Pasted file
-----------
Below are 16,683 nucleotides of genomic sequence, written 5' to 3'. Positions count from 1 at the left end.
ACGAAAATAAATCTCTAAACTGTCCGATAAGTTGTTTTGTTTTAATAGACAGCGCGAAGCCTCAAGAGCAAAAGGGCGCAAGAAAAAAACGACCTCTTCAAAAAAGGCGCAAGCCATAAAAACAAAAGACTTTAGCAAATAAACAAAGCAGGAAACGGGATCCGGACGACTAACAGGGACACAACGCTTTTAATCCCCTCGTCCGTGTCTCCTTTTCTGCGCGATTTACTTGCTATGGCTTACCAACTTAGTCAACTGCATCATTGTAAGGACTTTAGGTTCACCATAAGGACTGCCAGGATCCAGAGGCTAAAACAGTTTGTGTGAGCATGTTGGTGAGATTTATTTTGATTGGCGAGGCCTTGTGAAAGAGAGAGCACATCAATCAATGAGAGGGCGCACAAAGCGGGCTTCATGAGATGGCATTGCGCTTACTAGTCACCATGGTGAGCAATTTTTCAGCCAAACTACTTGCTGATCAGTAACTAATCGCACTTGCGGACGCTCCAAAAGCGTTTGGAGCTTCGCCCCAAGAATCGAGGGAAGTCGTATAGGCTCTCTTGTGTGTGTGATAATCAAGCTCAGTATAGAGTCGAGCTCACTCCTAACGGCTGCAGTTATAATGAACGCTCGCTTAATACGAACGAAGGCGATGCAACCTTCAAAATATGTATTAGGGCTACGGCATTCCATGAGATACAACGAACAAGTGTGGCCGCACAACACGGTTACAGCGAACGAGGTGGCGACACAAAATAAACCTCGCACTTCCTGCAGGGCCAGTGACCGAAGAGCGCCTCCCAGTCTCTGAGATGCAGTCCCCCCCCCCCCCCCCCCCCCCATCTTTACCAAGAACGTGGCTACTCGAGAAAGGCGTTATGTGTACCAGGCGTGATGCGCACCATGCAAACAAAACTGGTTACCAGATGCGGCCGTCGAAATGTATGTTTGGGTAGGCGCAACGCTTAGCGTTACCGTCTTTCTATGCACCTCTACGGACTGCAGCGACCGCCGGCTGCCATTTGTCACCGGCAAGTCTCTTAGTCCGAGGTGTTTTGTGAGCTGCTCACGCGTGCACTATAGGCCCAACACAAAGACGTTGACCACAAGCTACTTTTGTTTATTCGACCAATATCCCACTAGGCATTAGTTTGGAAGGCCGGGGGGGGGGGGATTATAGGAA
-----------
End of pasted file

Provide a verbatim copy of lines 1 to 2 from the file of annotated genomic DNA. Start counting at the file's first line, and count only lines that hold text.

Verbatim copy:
Below are 16,683 nucleotides of genomic sequence, written 5' to 3'. Positions count from 1 at the left end.
ACGAAAATAAATCTCTAAACTGTCCGATAAGTTGTTTTGTTTTAATAGACAGCGCGAAGCCTCAAGAGCAAAAGGGCGCAAGAAAAAAACGACCTCTTCAAAAAAGGCGCAAGCCATAAAAACAAAAGACTTTAGCAAATAAACAAAGCAGGAAACGGGATCCGGACGACTAACAGGGACACAACGCTTTTAATCCCCTCGTCCGTGTCTCCTTTTCTGCGCGATTTACTTGCTATGGCTTACCAACTTAGTCAACTGCATCATTGTAAGGACTTTAGGTTCACCATAAGGACTGCCAGGATCCAGAGGCTAAAACAGTTTGTGTGAGCATGTTGGTGAGATTTATTTTGATTGGCGAGGCCTTGTGAAAGAGAGAGCACATCAATCAATGAGAGGGCGCACAAAGCGGGCTTCATGAGATGGCATTGCGCTTACTAGTCACCATGGTGAGCAATTTTTCAGCCAAACTACTTGCTGATCAGTAACTAATCGCACTTGCGGACGCTCCAAAAGCGTTTGGAGCTTCGCCCCAAGAATCGAGGGAAGTCGTATAGGCTCTCTTGTGTGTGTGATAATCAAGCTCAGTATAGAGTCGAGCTCACTCCTAACGGCTGCAGTTATAATGAACGCTCGCTTAATACGAACGAAGGCGATGCAACCTTCAAAATATGTATTAGGGCTACGGCATTCCATGAGATACAACGAACAAGTGTGGCCGCACAACACGGTTACAGCGAACGAGGTGGCGACACAAAATAAACCTCGCACTTCCTGCAGGGCCAGTGACCGAAGAGCGCCTCCCAGTCTCTGAGATGCAGTCCCCCCCCCCCCCCCCCCCCCCATCTTTACCAAGAACGTGGCTACTCGAGAAAGGCGTTATGTGTACCAGGCGTGATGCGCACCATGCAAACAAAACTGGTTACCAGATGCGGCCGTCGAAATGTATGTTTGGGTAGGCGCAACGCTTAGCGTTACCGTCTTTCTATGCACCTCTACGGACTGCAGCGACCGCCGGCTGCCATTTGTCACCGGCAAGTCTCTTAGTCCGAGGTGTTTTGTGAGCTGCTCACGCGTGCACTATAGGCCCAACACAAAGACGTTGACCACAAGCTACTTTTGTTTATTCGACCAATATCCCACTAGGCATTAGTTTGGAAGGCCGGGGGGGGGGGGATTATAGGAA